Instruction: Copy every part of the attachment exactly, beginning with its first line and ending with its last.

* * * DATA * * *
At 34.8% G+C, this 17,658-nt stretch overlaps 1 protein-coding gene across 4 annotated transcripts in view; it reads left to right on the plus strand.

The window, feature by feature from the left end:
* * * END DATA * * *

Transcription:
At 34.8% G+C, this 17,658-nt stretch overlaps 1 protein-coding gene across 4 annotated transcripts in view; it reads left to right on the plus strand.

The window, feature by feature from the left end: